Sometimes you actually get what you wish for.
For me, that’s Swill magazine – a celebration of restaurant culture near and far, high and low. The only rule, stipulated by my publisher Anton Forte, is “it must be weird and beautiful.”
When Anton first opened Shady Pines – and it remains my favourite bar in Australia to this day – he contravened some pretty sacred Sydney rules. Apart from making delicious drinks, he and the other bartenders were nice to people. They made sure all their customers were comfortable. Everyone, no matter who they were, got the same friendly hello when they walked down those dark stairs off Crown Lane.
The same rules apply to every business he runs, from Shady Pines, Baxter Inn and Frankie’s Pizza, to Alberto’s Lounge and Restaurant Hubert.
How could you not want to work in that environment?
All the same, it’s been a wild six months. I left an editorship of seven years at The Sydney Morning Herald running arguably the country’s most influential restaurant guide to start Swill – a completely untested product published by a hospitality company that has never printed more than a menu.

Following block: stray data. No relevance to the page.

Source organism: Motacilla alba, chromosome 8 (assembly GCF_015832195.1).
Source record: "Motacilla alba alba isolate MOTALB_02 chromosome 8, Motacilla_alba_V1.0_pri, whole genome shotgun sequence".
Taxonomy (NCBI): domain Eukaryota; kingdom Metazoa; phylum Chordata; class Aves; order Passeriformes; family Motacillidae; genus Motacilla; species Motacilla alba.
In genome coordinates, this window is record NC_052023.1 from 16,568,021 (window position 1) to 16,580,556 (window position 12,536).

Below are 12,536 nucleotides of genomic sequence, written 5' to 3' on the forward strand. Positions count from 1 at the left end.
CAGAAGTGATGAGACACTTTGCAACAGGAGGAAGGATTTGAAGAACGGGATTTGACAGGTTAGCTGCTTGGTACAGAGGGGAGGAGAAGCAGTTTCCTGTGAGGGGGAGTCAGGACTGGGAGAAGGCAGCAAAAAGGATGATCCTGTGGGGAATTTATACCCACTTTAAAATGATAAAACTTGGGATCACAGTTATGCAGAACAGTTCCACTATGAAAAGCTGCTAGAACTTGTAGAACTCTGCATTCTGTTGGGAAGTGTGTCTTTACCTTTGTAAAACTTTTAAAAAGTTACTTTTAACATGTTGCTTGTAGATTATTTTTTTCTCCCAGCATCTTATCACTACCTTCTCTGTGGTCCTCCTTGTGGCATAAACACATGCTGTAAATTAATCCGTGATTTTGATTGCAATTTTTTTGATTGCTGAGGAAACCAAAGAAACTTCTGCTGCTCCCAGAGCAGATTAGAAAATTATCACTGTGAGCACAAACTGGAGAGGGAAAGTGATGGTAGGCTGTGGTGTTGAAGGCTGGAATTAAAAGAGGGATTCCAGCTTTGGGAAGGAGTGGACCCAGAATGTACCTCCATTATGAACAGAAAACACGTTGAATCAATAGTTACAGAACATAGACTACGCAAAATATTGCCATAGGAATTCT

Actually, that was a big part of the appeal.
Much the same way I took a leap to work with the Swillhouse gang, they’ve taken that same leap with me. I’m not sure anyone else would let me publish a story about America’s last rock’n’roll bikini bar alongside a piece about magical seaweed in Tasmania and a pub in Suffolk whose main talking point is a mummified human leg hanging over the bar. Ever wanted to know where to get excellent tinned soup in Beirut? The answer to this, and many other pressing questions, are held within these pages.
Please enjoy what we’ve made. We have no idea if you’ll like it.
Myffy Rigby, Editor